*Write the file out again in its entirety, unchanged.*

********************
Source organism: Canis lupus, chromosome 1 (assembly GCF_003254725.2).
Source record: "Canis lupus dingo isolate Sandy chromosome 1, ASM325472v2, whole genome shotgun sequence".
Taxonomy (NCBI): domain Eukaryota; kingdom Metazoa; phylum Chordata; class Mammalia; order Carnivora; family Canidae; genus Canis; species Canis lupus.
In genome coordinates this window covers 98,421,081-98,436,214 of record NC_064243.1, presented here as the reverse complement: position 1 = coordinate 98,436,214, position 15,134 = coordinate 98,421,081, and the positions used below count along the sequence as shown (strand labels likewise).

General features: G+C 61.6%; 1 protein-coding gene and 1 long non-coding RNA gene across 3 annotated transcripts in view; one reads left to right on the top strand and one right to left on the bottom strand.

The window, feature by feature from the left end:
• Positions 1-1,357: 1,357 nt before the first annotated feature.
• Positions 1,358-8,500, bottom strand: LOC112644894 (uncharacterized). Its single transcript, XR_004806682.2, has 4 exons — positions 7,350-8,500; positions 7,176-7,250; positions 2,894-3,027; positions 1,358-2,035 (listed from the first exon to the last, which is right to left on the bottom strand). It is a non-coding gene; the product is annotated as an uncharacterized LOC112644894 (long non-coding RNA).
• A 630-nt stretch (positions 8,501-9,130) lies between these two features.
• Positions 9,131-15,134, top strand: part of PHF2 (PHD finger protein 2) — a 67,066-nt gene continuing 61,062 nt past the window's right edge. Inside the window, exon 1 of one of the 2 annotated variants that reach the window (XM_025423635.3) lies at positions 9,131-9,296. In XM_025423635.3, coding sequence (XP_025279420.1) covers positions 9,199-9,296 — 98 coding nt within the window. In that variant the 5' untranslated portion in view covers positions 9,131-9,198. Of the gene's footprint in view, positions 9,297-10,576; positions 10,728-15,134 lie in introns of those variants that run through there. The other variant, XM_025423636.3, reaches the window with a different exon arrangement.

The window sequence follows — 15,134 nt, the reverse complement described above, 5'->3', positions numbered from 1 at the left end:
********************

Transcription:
Source organism: Canis lupus, chromosome 1 (assembly GCF_003254725.2).
Source record: "Canis lupus dingo isolate Sandy chromosome 1, ASM325472v2, whole genome shotgun sequence".
Taxonomy (NCBI): domain Eukaryota; kingdom Metazoa; phylum Chordata; class Mammalia; order Carnivora; family Canidae; genus Canis; species Canis lupus.
In genome coordinates this window covers 98,421,081-98,436,214 of record NC_064243.1, presented here as the reverse complement: position 1 = coordinate 98,436,214, position 15,134 = coordinate 98,421,081, and the positions used below count along the sequence as shown (strand labels likewise).

General features: G+C 61.6%; 1 protein-coding gene and 1 long non-coding RNA gene across 3 annotated transcripts in view; one reads left to right on the top strand and one right to left on the bottom strand.

The window, feature by feature from the left end:
• Positions 1-1,357: 1,357 nt before the first annotated feature.
• Positions 1,358-8,500, bottom strand: LOC112644894 (uncharacterized). Its single transcript, XR_004806682.2, has 4 exons — positions 7,350-8,500; positions 7,176-7,250; positions 2,894-3,027; positions 1,358-2,035 (listed from the first exon to the last, which is right to left on the bottom strand). It is a non-coding gene; the product is annotated as an uncharacterized LOC112644894 (long non-coding RNA).
• A 630-nt stretch (positions 8,501-9,130) lies between these two features.
• Positions 9,131-15,134, top strand: part of PHF2 (PHD finger protein 2) — a 67,066-nt gene continuing 61,062 nt past the window's right edge. Inside the window, exon 1 of one of the 2 annotated variants that reach the window (XM_025423635.3) lies at positions 9,131-9,296. In XM_025423635.3, coding sequence (XP_025279420.1) covers positions 9,199-9,296 — 98 coding nt within the window. In that variant the 5' untranslated portion in view covers positions 9,131-9,198. Of the gene's footprint in view, positions 9,297-10,576; positions 10,728-15,134 lie in introns of those variants that run through there. The other variant, XM_025423636.3, reaches the window with a different exon arrangement.

The window sequence follows — 15,134 nt, the reverse complement described above, 5'->3', positions numbered from 1 at the left end: